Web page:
Where did we get that message either?

I can point a few fingers: those blog posts, magazines, Pinterest. What’s worse, often the alternative messages are denigrating. Moms “confess” they’ve resorted to McDonald’s and/or locking themselves in the closet so that we can bond over the okay-ness of our failure. Even there we have this notion that there is a perfect ideal that we’re somehow all missing. The other message that stings is the “anyone can do this!” cheerfulness. I know we are trying to encouraging when we say “anyone can make this craft!” or “anyone can throw this recipe together!” But when we can’t, we feel like a failure.

Motherhood is messy, too. It’s hit the ground running in a rush of hormones and exhaustion. It’s everything changing. It’s diapers and sleepless nights, arguments, discipline. It’s teaching and standing back (and sometimes guessing when to do which one). It’s a huge thing, raising a little person. There’s so much for them to soak in–and do we ever expect them to take it all in? Or more than that: to stand back and recognize that the are taking it all in, while taking it all in?

In faith, motherhood, and life in general, there are so many different things we could do, and always something left unchosen. Life is messy, especially when you live it abundantly. So instead of the expectations, the self-deprecation, the shiny Pinterest perfection of which we fall woefully short, I would like to push this message:

You. Are. Awesome.

Try saying it to yourself. Try saying it again out loud. Try really meaning it. Because you are. Period. Even without memorized scripture or handmade felt decor. Even with McDonald’s and an empty prayer journal. None of these things will make you any more or less awesome. You are awesome because the maker of the universe knit you together, one molecule at a time.

This is not to say that we shouldn’t work at our faith, our mothering, our lives. But don’t work to be awesome. Work because you’re awesome, and God means for you to enjoy that, in action and in rest. And trying to balance that in a broken world is messy. An awesome mess, but messy nonetheless. Being frustrated with that just shows that we are meant for someplace perfect. Perfect sounds great, but for now, I’ll settle for awesome imperfection.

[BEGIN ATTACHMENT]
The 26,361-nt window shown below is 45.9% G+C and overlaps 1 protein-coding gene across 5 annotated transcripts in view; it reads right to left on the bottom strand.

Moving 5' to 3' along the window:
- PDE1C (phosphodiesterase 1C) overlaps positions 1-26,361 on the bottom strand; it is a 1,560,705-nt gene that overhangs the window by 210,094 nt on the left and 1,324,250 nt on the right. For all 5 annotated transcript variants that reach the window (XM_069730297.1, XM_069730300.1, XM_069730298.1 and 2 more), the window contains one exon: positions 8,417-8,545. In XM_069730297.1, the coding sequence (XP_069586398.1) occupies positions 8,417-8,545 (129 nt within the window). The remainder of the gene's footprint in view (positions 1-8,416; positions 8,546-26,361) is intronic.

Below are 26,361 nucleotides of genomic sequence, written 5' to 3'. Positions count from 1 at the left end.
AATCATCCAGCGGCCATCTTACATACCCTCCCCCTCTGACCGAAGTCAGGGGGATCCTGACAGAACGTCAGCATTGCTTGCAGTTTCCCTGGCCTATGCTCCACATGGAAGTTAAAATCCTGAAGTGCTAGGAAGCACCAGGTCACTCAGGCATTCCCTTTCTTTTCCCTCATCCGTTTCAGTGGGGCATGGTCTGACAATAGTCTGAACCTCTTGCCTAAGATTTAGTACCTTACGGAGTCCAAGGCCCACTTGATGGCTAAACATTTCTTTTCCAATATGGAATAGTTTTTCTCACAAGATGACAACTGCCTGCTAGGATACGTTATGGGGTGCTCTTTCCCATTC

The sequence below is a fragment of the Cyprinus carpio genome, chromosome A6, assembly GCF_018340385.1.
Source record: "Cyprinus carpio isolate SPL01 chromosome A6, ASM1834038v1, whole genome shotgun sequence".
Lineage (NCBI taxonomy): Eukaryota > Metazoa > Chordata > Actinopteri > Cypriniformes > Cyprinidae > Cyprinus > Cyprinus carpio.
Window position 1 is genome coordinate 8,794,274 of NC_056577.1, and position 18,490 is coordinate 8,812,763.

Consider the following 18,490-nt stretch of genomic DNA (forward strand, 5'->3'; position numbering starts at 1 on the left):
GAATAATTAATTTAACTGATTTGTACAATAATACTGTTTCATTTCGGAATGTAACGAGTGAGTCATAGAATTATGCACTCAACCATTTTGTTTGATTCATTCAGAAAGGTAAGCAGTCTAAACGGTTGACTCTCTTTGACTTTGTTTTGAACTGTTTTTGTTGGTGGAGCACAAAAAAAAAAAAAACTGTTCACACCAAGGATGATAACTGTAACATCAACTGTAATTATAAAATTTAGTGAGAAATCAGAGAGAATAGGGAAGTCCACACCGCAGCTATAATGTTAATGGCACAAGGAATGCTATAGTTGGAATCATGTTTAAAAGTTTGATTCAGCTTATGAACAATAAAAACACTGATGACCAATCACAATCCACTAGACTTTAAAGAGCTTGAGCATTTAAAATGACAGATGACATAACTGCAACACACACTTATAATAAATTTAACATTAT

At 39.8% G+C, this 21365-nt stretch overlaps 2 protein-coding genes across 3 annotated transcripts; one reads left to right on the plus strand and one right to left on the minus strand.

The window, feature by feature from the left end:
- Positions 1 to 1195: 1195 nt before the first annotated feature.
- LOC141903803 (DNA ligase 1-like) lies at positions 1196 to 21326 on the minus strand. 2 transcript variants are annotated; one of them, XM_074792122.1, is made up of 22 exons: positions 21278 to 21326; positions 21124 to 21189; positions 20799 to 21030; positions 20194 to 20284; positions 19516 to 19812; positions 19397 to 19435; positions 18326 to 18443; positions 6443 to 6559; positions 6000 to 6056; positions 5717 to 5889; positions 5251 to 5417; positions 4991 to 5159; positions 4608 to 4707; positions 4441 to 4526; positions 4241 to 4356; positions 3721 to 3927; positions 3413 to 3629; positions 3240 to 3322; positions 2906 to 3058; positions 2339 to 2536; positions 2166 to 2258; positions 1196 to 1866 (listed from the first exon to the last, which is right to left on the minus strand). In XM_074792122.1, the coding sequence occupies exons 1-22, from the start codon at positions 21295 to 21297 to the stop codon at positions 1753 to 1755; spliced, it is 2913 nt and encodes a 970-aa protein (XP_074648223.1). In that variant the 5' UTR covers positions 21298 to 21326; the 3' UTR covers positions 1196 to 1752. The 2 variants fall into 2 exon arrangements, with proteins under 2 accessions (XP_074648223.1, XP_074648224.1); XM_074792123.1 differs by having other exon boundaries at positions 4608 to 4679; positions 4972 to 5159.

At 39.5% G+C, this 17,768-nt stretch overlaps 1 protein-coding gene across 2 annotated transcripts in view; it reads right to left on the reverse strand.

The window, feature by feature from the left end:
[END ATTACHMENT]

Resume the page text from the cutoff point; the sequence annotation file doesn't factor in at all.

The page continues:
Faith for all

It was nothing, and it was everything.

It was a goofy voice that grated on me in the pre-school rush. It was a sock that wouldn’t fit quite right, and the tears that followed. It was a batch of homemade cinnamon rolls that no one ate because anything else is better than my cinnamon rolls. It was Legos on the floor and books on the table and ponies on the hall.

I know it’s nothing. I know it’s life, a life lived full and abundant. But telling myself that feels like telling a pot of heating water not to boil. Get it hot enough and it will boil no matter how you shout at it that everything is going to be fine.

Then everything’s not fine. I’m snapping and K cries harder as I throw the offending sock in the trash. M looks crestfallen as I remind him for the umpteenth time that I will boil over (too late) upon whiny voice. I’ve scalded everyone in a few seconds time, including myself. How could I hurt them, these sweet precious gifts of God? When I knew it was coming, when I love them and Jesus so much, when I want nothing more to be the very best mother/person I can be?

In the midst of my self-flagellation, the verse comes to me: being confident of this, that he who began a good work in you will carry it on to completion until the day of Christ Jesus. (Philippians 1:6). Only I don’t feel like a good work. I feel like pieces of crap cobbled together to the burden of my family and the disappointment of my Lord.

I realize that’s not true. It doesn’t mean I don’t feel like that anyway. I repeat the verse in my head, trying to force myself into confidence because I don’t want to add “ignores scriptural truths” to my list of charges. And when it I shove it back at God, angry, He’s so very gentle.

Have a little faith.

And before I can protest–before I can begin the ardent defense of my faith, He continues:

Have a little faith in yourself.

Now faith is confidence in what we hope for and assurance about what we do not see. (Hebrews 11:1)

I don’t see it, not right now. But I am a good work, and God is continuing to do good work in and through me. Believing that’s true, that’s part of my faith.

See, we mostly quantify faith as “believing in God,” in His truths, promises, sacrifice and resurrection. But faith, biblically defined, is confidence in what we hope for and assurance about what we do not see. In God, in others, in ourselves. It is believing, in the face of a most messed up morning, that we are indeed good works, pressing on toward completion. That we are capable of something different, something more. That through God all things are possible.

I have immense faith in God. But in myself? Not so much. Maybe it’s time I spread that faith around.